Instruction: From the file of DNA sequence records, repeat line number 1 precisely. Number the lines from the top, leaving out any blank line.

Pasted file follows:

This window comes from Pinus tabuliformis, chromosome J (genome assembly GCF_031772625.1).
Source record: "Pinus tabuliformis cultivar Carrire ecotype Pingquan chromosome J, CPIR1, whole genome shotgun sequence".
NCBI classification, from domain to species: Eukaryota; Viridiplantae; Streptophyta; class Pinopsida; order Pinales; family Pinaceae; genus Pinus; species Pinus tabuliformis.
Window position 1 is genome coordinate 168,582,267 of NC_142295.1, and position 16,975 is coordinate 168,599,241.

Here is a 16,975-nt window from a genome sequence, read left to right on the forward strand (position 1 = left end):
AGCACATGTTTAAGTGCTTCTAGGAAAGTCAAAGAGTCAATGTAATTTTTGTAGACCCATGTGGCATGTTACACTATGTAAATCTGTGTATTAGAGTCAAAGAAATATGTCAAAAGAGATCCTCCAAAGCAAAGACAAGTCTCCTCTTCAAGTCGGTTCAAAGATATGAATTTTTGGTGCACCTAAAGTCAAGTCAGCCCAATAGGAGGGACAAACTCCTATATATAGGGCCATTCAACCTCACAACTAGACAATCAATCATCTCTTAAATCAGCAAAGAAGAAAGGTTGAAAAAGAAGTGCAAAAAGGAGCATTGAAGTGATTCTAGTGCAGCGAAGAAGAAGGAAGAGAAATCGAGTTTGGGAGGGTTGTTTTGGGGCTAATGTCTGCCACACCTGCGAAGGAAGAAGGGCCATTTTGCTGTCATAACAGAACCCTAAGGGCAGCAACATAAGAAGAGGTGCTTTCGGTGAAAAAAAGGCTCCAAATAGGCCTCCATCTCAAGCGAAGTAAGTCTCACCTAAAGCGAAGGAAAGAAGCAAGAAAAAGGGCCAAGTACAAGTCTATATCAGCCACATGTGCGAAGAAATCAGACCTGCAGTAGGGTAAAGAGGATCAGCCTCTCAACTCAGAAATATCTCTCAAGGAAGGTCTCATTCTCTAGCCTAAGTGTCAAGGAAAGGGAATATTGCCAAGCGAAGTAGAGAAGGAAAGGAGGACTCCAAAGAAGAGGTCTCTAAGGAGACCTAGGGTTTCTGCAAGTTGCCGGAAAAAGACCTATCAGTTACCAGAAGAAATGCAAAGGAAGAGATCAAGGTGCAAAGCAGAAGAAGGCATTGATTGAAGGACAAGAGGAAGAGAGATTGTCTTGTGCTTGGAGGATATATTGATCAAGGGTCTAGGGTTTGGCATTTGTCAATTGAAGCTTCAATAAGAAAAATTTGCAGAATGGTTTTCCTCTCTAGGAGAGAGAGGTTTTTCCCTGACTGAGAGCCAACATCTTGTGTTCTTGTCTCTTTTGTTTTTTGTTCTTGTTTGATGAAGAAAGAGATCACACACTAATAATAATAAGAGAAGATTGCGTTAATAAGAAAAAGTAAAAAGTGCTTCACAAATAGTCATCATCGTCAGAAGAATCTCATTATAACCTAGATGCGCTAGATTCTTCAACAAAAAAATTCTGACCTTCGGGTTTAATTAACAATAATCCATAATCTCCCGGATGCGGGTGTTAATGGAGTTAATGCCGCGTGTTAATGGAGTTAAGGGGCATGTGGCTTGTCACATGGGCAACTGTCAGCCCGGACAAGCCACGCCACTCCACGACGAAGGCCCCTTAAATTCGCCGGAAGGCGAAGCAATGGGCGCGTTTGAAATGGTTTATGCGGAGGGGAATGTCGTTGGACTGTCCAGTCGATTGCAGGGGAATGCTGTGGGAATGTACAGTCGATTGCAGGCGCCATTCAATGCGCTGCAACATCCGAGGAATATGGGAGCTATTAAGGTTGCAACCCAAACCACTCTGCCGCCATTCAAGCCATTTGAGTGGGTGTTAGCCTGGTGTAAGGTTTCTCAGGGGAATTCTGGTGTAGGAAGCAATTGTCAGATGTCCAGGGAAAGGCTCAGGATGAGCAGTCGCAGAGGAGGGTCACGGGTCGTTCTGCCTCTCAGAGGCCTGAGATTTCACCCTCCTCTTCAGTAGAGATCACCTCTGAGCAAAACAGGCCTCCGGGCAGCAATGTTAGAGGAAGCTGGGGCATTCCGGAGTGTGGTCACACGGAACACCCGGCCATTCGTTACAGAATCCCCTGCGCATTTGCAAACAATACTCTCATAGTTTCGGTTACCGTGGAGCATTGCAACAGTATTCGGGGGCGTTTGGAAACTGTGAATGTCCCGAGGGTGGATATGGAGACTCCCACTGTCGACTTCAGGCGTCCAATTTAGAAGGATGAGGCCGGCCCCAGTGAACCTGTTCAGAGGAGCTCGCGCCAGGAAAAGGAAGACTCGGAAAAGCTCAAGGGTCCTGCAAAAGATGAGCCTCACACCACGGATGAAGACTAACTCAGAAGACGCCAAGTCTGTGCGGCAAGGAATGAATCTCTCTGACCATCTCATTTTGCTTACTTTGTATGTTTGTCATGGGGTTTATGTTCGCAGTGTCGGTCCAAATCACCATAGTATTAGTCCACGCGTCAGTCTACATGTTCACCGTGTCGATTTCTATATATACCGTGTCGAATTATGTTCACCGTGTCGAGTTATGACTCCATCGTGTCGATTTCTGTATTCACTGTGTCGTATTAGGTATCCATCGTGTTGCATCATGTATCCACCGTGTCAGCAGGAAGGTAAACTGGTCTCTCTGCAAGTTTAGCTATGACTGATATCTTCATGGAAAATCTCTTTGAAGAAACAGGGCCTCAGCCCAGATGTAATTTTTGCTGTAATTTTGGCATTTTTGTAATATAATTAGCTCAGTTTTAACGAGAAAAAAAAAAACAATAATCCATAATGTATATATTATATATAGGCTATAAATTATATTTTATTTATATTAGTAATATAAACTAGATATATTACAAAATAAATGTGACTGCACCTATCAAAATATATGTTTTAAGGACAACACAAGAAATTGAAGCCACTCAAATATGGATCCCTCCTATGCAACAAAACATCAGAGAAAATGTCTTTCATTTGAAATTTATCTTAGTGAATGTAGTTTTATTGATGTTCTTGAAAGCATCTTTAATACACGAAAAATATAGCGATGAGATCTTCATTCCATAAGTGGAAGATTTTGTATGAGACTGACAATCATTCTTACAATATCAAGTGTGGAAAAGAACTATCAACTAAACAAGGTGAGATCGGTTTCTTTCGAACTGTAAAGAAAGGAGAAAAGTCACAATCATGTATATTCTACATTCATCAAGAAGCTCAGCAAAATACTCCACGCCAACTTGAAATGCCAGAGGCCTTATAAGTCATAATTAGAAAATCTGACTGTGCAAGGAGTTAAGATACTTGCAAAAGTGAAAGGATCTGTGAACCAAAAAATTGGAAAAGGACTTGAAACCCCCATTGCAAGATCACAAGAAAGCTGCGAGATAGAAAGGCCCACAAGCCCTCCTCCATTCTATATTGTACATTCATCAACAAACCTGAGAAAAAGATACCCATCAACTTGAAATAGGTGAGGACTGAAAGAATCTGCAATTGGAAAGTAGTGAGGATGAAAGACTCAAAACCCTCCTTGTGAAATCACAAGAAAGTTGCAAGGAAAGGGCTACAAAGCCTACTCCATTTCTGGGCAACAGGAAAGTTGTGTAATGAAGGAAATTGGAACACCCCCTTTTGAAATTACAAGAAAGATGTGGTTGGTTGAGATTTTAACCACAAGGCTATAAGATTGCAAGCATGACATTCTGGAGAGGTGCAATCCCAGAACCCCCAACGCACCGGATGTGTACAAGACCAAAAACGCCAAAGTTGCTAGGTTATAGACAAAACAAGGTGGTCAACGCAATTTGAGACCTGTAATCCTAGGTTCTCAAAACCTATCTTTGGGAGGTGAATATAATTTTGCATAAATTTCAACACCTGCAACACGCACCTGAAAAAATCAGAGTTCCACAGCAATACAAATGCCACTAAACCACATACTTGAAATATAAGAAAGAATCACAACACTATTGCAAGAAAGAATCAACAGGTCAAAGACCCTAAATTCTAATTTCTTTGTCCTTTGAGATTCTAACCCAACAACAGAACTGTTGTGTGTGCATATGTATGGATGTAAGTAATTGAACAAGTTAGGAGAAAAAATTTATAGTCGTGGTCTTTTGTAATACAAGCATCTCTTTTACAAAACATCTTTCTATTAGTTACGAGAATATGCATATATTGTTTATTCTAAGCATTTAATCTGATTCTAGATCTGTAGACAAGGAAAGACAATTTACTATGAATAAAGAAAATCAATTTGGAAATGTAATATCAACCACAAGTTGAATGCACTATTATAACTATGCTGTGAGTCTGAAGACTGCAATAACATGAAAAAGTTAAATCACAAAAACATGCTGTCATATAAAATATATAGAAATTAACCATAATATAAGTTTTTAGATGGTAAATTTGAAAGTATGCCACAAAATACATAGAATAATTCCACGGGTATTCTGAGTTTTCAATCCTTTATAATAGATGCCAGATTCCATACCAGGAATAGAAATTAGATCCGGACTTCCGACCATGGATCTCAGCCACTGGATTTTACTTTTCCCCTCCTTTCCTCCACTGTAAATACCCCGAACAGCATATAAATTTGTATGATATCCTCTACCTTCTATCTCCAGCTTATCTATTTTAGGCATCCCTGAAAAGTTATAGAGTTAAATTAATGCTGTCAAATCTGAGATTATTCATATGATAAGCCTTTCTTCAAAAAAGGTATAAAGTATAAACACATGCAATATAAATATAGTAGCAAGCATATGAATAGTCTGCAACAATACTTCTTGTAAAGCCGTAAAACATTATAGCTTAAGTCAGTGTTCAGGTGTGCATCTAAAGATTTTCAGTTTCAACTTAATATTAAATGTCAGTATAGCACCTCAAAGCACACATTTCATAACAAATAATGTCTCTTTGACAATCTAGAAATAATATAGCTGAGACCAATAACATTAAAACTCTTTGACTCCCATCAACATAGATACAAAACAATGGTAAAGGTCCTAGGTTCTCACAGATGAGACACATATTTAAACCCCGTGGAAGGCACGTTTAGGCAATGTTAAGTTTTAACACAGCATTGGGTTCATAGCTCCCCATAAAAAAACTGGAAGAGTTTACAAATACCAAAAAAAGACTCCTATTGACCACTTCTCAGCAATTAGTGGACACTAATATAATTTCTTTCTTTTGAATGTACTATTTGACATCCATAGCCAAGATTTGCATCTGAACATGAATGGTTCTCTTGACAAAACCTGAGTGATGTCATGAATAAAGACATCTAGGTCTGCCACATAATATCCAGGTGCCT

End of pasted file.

This window comes from Pinus tabuliformis, chromosome J (genome assembly GCF_031772625.1).